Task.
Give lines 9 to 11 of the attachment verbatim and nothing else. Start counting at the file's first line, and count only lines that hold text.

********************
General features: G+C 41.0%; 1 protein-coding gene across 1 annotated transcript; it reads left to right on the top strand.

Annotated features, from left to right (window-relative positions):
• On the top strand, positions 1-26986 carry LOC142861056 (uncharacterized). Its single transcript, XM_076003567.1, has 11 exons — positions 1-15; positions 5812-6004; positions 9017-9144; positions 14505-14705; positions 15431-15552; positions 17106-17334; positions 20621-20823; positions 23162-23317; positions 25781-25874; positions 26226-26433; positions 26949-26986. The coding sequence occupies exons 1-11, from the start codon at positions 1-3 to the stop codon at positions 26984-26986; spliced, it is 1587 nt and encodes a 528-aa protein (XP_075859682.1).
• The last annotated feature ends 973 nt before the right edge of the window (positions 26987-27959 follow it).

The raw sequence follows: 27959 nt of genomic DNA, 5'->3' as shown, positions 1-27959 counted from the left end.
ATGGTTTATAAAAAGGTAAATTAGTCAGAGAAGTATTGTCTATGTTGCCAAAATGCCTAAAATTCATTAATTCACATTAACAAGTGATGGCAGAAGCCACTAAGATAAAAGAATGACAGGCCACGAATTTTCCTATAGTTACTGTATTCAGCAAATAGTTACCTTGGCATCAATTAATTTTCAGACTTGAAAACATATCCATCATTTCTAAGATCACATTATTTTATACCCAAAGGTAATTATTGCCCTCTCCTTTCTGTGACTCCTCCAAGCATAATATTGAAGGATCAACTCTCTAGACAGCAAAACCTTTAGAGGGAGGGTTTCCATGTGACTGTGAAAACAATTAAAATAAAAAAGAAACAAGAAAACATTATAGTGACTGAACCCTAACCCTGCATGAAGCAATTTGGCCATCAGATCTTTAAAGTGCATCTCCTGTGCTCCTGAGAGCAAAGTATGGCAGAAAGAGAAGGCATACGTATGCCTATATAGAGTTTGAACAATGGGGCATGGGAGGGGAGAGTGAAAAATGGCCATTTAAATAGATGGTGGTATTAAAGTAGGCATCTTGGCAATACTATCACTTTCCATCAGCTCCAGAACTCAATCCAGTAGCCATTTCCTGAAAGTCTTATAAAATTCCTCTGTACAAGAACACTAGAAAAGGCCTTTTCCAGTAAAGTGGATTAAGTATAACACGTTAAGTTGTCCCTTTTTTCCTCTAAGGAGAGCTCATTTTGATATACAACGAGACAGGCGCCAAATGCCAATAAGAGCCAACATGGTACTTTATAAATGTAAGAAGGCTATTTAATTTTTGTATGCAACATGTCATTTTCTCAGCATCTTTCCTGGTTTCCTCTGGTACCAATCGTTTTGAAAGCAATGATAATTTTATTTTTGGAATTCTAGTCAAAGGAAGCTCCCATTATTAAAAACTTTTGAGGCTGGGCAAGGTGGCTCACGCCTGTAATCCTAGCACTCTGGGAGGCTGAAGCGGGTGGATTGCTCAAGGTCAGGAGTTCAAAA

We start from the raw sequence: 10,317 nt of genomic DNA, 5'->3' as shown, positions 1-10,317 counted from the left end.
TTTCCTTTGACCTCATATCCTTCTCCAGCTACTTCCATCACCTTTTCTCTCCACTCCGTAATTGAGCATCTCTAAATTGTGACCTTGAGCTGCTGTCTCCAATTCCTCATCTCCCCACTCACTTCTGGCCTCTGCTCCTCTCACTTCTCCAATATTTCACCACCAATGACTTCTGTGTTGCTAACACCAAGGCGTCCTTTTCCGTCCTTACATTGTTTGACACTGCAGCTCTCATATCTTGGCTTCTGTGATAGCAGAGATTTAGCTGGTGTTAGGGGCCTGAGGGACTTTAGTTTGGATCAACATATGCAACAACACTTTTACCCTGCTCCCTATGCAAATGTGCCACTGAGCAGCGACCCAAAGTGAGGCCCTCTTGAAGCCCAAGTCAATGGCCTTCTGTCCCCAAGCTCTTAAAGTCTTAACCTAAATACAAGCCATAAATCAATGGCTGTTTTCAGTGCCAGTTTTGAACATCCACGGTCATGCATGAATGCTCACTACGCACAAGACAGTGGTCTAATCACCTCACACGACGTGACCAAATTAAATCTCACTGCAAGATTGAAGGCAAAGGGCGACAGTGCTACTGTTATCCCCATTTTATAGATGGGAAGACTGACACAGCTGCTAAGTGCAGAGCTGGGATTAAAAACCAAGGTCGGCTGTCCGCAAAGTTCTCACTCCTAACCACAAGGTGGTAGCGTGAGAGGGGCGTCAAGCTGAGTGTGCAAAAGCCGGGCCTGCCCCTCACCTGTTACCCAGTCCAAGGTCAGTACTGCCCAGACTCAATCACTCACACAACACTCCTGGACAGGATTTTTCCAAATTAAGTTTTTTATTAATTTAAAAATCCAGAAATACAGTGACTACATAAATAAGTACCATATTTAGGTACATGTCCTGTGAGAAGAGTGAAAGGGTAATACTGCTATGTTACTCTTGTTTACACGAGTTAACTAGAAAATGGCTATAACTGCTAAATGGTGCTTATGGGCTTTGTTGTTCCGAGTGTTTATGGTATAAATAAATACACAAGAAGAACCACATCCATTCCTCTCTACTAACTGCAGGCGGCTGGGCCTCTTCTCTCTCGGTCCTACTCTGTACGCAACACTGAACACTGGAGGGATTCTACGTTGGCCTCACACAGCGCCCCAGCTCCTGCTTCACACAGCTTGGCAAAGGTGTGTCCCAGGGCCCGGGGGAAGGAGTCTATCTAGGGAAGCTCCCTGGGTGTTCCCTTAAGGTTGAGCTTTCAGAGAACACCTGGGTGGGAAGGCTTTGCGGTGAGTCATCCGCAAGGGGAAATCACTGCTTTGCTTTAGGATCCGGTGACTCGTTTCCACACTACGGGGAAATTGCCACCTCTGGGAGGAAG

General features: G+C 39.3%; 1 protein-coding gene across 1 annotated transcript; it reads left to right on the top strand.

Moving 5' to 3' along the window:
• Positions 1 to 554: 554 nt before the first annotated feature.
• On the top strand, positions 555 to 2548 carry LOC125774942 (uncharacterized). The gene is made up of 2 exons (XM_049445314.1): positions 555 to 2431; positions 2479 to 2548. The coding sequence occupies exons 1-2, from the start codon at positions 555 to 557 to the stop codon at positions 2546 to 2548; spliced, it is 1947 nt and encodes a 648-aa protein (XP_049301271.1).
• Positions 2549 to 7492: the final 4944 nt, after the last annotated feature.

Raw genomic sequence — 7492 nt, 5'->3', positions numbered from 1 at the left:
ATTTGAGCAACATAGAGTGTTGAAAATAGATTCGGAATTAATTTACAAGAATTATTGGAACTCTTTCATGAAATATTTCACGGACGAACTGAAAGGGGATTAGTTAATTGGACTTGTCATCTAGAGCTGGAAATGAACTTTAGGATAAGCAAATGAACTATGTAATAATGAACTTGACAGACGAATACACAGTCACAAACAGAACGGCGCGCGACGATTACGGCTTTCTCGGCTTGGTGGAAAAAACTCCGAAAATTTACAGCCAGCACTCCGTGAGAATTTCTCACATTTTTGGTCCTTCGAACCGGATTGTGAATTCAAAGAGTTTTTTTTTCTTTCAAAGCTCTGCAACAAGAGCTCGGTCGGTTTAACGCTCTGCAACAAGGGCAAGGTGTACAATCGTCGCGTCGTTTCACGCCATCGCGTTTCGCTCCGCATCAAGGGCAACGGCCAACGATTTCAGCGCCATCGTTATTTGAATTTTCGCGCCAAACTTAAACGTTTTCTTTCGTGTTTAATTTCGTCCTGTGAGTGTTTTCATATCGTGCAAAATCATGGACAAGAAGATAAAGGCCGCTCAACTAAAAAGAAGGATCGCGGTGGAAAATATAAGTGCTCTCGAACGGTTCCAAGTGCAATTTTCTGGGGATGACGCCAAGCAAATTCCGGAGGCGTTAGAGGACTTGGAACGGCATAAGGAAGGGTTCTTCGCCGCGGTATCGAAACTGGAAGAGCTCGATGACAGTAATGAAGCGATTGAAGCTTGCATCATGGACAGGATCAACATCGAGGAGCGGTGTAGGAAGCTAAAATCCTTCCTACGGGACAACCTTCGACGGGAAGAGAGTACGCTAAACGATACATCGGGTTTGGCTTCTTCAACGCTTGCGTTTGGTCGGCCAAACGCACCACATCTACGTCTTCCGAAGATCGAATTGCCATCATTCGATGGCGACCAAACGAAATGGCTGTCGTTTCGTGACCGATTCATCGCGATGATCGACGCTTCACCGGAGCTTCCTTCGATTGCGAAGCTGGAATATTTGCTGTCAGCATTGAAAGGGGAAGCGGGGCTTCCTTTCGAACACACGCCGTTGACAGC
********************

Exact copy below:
General features: G+C 39.3%; 1 protein-coding gene across 1 annotated transcript; it reads left to right on the top strand.

Moving 5' to 3' along the window:
• Positions 1 to 554: 554 nt before the first annotated feature.